Wednesday, March 6, 2013

Happy World Read Aloud Day!

Last year during World Read Aloud Day my 6th graders paired up with their 3rd grade buddies and I read to them Audrey Vernick's newest (at the time) picture book So You Want to Be a Rock Star. Afterwards, the 6th graders read a book to their buddies.

Anyone who knows me knows what a huge fan I am of Audrey's books so this year I took a leap and asked if SHE'D read So You Want to Be a Rock Star to the 3rd and 6th graders via Skype. Because Audrey is a rock star when it comes to talent and graciousness, she obliged. But she did me one better: Instead of reading an already published book, she gave us a sneak peek at her upcoming picture book, Bogart and Vinnie.

After the read aloud, Audrey answered some questions the students came up with beforehand, but the answer that stuck with me the most is one I will be telling students for the rest of my teaching career. My 6th graders are currently working on a research project and one of my challenges as a teacher is to make research feel relevant because so often it feels like an exercise in futility.  "This is so boring!" and "When will we ever have to use this in the real world?" often ring through the classroom walls. Since Audrey has written a few nonfiction picture books, I wanted her to give her take on the research process. Her advice: find the story. Facts are important, but it's what you do with those facts once you've collected them that's of equal importance. Don't get so bogged down with facts that you forget that there's a story to tell. So from here on out, you will forever and always hear me telling my students to find the story.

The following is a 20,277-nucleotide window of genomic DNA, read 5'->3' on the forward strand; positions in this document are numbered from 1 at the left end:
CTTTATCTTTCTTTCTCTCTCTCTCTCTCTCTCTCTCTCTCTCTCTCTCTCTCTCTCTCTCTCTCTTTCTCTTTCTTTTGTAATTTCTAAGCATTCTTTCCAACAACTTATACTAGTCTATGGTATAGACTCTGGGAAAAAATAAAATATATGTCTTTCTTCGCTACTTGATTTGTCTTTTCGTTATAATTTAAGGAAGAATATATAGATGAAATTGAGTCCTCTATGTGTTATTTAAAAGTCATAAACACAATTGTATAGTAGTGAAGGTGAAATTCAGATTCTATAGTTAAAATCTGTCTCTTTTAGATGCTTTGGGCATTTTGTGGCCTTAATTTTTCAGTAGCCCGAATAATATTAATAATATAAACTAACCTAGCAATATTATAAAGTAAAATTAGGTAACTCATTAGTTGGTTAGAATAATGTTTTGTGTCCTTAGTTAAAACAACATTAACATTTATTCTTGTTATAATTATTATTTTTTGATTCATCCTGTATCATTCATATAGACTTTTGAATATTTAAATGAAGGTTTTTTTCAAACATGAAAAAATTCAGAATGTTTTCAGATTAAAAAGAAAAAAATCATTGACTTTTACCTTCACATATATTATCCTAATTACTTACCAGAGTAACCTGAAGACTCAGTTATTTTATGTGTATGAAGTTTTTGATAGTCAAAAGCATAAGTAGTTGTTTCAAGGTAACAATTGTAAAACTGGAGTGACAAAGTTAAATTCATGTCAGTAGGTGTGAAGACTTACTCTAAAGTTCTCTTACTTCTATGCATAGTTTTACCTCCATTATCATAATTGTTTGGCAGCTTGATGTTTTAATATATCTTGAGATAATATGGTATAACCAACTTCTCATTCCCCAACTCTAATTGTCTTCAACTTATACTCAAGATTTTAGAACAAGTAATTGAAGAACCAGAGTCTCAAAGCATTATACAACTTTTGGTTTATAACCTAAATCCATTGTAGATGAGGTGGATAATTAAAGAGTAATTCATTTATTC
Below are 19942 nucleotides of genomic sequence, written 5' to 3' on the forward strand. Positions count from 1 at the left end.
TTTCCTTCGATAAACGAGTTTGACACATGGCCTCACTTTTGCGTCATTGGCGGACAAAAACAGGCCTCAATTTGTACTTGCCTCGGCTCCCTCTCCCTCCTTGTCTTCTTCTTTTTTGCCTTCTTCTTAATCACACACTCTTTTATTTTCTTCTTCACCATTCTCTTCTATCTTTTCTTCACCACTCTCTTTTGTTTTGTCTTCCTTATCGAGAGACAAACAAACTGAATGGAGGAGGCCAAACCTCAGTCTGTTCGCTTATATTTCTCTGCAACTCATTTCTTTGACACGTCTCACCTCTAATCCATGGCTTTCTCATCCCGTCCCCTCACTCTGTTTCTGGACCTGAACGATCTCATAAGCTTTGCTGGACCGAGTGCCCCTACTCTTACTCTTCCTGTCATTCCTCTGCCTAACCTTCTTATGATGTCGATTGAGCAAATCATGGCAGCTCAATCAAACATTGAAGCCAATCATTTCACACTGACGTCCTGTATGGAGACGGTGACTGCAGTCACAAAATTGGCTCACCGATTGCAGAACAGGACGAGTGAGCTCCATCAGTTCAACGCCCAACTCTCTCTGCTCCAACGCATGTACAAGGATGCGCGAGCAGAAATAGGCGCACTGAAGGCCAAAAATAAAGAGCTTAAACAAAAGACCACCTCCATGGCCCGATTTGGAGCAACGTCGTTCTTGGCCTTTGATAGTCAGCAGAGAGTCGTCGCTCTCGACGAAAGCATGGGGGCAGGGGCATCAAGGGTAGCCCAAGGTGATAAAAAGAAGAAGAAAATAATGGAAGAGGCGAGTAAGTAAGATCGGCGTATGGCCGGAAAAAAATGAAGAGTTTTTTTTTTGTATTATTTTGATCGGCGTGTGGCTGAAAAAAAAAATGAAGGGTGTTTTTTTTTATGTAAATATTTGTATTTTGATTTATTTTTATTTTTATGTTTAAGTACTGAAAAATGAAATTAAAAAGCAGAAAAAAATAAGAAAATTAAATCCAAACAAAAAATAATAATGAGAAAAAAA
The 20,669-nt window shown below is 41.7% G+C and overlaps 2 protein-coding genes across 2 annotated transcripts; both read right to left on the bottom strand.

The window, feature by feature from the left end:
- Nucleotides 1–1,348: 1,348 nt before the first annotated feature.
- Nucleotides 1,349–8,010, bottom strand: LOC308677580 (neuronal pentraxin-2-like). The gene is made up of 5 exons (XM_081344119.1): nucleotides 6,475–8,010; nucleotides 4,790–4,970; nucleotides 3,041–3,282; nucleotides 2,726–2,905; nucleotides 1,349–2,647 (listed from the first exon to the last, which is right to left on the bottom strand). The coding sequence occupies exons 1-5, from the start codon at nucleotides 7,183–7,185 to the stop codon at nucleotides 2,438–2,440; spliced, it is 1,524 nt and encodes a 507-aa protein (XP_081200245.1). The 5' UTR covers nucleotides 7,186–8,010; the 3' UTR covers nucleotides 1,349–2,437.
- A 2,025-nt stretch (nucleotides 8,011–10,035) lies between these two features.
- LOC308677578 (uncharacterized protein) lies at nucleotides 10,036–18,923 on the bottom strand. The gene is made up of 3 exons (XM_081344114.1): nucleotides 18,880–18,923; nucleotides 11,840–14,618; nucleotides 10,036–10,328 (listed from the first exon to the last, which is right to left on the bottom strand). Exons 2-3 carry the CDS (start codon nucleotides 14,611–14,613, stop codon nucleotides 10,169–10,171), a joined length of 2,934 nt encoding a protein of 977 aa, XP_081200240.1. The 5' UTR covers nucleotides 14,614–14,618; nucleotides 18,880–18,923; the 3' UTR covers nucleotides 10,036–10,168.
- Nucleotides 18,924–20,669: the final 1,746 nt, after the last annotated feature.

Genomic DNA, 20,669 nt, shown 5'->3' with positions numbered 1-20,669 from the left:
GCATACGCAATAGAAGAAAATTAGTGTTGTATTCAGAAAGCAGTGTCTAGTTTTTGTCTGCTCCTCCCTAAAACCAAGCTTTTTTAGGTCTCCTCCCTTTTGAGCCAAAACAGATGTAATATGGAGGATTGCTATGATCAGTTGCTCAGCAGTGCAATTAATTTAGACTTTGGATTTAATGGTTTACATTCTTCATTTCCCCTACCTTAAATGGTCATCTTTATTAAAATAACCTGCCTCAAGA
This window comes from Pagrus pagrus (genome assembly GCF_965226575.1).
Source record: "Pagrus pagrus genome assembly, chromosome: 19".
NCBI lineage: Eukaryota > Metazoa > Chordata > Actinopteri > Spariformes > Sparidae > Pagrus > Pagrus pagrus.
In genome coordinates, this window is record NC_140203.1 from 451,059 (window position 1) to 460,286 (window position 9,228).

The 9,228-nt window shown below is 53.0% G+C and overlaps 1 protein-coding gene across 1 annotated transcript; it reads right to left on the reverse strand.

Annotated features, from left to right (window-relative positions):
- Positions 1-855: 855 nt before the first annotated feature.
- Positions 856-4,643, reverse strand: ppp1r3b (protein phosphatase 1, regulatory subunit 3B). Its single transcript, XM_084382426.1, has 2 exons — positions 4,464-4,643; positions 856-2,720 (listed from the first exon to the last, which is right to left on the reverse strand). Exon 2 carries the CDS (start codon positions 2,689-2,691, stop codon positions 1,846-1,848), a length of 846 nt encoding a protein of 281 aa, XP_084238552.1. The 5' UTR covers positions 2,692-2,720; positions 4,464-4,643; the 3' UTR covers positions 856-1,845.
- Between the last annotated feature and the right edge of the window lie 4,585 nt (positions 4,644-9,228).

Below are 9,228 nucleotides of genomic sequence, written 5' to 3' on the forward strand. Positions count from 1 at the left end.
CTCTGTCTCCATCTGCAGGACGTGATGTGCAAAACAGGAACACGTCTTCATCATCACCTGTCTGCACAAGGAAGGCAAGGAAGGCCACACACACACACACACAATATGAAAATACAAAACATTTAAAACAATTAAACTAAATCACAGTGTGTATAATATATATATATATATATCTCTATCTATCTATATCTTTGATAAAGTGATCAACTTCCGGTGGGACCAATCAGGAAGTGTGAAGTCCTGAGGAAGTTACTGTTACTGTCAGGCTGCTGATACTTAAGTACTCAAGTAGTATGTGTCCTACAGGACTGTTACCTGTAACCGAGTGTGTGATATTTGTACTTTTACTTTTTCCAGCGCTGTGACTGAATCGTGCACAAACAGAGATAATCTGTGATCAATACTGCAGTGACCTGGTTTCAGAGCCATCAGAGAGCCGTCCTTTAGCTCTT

That advice absolutely shows in Audrey's writing. I think you'll agree if you've read Brothers at Bat that she wrote about more than just an all-brother baseball team and found a way to make it about more than just baseball. As someone who is not a fan of baseball I can tell you that it is also a human-interest story and that great writing can transcend likes and dislikes. I normally hate fantasy novels but I love Harry Potter. I normally hate baseball, but in between the pages of an Audrey Vernick picture book, she makes me see why it's such an important part of American culture and history. Why? Because she found the story.

But let's not forget about Bogart and Vinnie. And while it might not be a nonfiction picture book, Audrey still managed to find the story based on her fascination with the idea of inter-species friendships.  In this book Vinnie, a happy-go-lucky, good-natured, yet clueless dog finds happiness and companionship in a giant, lazy rhinoceros. News of their unusual friendship spreads and they become a world-wide sensation. I'm already seeing the potential with this book to be a wonderful reading ladder to our newest Newbery winner The One and Only Ivan.
Audrey reads from Bogart and Vinnie

More Bogart and Vinnie
Thanks so much for taking time out of your day to Skype with us Audrey! I can't wait to get my hands on a copy of Bogart and Vinnie in June!

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